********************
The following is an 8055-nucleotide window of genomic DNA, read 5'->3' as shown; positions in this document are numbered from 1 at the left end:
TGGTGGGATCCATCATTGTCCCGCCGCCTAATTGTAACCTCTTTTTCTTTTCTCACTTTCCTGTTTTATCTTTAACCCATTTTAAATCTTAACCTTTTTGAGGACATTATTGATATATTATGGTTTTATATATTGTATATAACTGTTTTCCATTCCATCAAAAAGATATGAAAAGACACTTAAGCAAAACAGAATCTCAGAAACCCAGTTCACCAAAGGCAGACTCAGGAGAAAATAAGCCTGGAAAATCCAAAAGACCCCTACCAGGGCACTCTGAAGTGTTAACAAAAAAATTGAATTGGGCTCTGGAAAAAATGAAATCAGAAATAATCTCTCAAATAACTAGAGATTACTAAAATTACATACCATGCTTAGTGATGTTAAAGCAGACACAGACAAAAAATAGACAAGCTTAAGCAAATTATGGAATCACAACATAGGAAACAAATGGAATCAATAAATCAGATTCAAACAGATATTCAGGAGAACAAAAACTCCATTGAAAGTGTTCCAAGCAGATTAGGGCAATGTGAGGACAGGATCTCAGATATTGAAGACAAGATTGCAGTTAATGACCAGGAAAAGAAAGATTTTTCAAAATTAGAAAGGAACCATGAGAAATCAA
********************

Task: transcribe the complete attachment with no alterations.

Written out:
The following is an 8055-nucleotide window of genomic DNA, read 5'->3' as shown; positions in this document are numbered from 1 at the left end:
TGGTGGGATCCATCATTGTCCCGCCGCCTAATTGTAACCTCTTTTTCTTTTCTCACTTTCCTGTTTTATCTTTAACCCATTTTAAATCTTAACCTTTTTGAGGACATTATTGATATATTATGGTTTTATATATTGTATATAACTGTTTTCCATTCCATCAAAAAGATATGAAAAGACACTTAAGCAAAACAGAATCTCAGAAACCCAGTTCACCAAAGGCAGACTCAGGAGAAAATAAGCCTGGAAAATCCAAAAGACCCCTACCAGGGCACTCTGAAGTGTTAACAAAAAAATTGAATTGGGCTCTGGAAAAAATGAAATCAGAAATAATCTCTCAAATAACTAGAGATTACTAAAATTACATACCATGCTTAGTGATGTTAAAGCAGACACAGACAAAAAATAGACAAGCTTAAGCAAATTATGGAATCACAACATAGGAAACAAATGGAATCAATAAATCAGATTCAAACAGATATTCAGGAGAACAAAAACTCCATTGAAAGTGTTCCAAGCAGATTAGGGCAATGTGAGGACAGGATCTCAGATATTGAAGACAAGATTGCAGTTAATGACCAGGAAAAGAAAGATTTTTCAAAATTAGAAAGGAACCATGAGAAATCAA